But crucially, there is room for optimism. Much of that is grounded in something definedly human, which is that we all carry multiple Us/Them divisions in our heads. A Them in one case can be an Us in another, and it can only take an instant for that identity to flip. Thus, there is hope that, with science’s help, clannishness and xenophobia can lessen, perhaps even so much so that Hollywood-extra chimps and gorillas can break bread together. [Continue reading…]


Why human society isn’t more — or less — violent than in the past

Michael Price writes: Are people in big, modern societies more or less violent than our forebears? The answer is neither, according to a controversial new study: People who lived in small bands in the past had no more proclivity toward violence than we do today. The finding—based on estimates of war casualties throughout history—undercuts the popular argument that humans have become a more peaceful species over time, thanks to advances in technology and governance. But some critics aren’t convinced.

That includes the man who most recently popularized the idea, psychologist Steven Pinker of Harvard University, who calls the new findings “a statistical gimmick.” He argues in his 2011 book The Better Angels of Our Nature: Why Violence Has Declined that the emergence of institutions like nation-states with strong central governments, trade networks, and wide-ranging communication increased interdependence and reduced deaths due to violence. He cited data suggesting that fewer people die in wars today, relative to a society’s total population, than among small tribes of hunter-gatherers, pastoralists, and horticulturalists—how human society organized for most of its history.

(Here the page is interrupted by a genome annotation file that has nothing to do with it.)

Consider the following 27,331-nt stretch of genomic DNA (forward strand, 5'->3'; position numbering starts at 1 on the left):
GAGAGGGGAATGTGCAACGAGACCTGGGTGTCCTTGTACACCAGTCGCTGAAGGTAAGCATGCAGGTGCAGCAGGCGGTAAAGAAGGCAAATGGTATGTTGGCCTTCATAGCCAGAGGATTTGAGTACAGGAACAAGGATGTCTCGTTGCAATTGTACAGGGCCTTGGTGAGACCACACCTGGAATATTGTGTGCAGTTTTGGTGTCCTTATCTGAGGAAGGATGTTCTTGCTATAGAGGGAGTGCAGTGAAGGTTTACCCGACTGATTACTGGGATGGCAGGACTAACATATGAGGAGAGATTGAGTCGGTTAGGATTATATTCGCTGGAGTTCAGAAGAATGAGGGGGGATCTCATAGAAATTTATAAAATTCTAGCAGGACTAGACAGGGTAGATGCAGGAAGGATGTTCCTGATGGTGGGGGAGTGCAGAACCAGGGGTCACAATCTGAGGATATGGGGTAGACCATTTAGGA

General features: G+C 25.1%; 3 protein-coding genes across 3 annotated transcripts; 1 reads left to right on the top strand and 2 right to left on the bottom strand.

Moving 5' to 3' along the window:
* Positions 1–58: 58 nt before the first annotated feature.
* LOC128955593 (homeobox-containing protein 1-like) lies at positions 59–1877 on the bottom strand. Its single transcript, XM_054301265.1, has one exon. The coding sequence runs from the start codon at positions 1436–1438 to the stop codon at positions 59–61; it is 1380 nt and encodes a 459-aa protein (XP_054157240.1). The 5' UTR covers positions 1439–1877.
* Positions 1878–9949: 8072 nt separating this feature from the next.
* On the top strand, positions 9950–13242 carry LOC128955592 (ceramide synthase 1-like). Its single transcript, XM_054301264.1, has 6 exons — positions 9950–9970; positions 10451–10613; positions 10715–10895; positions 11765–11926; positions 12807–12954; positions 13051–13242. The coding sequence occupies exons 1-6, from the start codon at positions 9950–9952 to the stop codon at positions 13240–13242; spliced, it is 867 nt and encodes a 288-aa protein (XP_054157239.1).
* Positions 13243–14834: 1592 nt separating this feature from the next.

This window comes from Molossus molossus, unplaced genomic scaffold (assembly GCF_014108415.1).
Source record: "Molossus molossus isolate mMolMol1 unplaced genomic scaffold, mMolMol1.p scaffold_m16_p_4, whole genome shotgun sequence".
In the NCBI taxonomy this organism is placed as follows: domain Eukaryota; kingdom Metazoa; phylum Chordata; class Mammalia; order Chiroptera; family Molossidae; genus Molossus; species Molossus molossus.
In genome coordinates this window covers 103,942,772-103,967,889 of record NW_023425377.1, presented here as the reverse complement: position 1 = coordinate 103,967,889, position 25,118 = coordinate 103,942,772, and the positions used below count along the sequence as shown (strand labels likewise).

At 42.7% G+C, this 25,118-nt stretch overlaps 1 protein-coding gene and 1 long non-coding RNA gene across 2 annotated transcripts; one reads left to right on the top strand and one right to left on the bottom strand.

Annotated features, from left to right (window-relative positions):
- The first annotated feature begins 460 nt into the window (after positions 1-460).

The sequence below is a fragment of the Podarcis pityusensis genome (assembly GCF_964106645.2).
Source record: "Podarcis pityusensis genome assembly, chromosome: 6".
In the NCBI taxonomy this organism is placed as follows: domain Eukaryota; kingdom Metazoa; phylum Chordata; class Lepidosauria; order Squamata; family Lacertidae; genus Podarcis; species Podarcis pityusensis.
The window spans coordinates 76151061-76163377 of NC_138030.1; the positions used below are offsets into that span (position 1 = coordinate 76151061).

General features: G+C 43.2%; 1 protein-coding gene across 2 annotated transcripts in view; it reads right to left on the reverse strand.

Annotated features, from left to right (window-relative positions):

But a team led by anthropologist Rahul Oka at the University of Notre Dame in Indiana wondered whether there was a mathematical explanation for why fewer people proportionally are lost to violence nowadays. They reasoned that as populations get bigger, their armies don’t necessarily grow at the same rate. In a small group of 100 adults, for example, it would be perfectly reasonable to have 25 warriors, says anthropologist and study co-author Mark Golitko, also at Notre Dame. But in a population of 100 million, supporting and coordinating an army of 25 million soldiers is logistically impossible, to say nothing of such an army’s effectiveness. Researchers call that incongruity a scaling effect. [Continue reading…]


We found evidence of early humans in the jungles of Borneo

File 20171214 27562 12z05o6.jpg?ixlib=rb 1.1
Digging in Traders Cave in the iconic Niah Caves archaeological complex. Darren Curnoe excavates while Roshan Peiris observes. (Photo: Mhd. S. Sauffi/Darren Curnoe) Author provided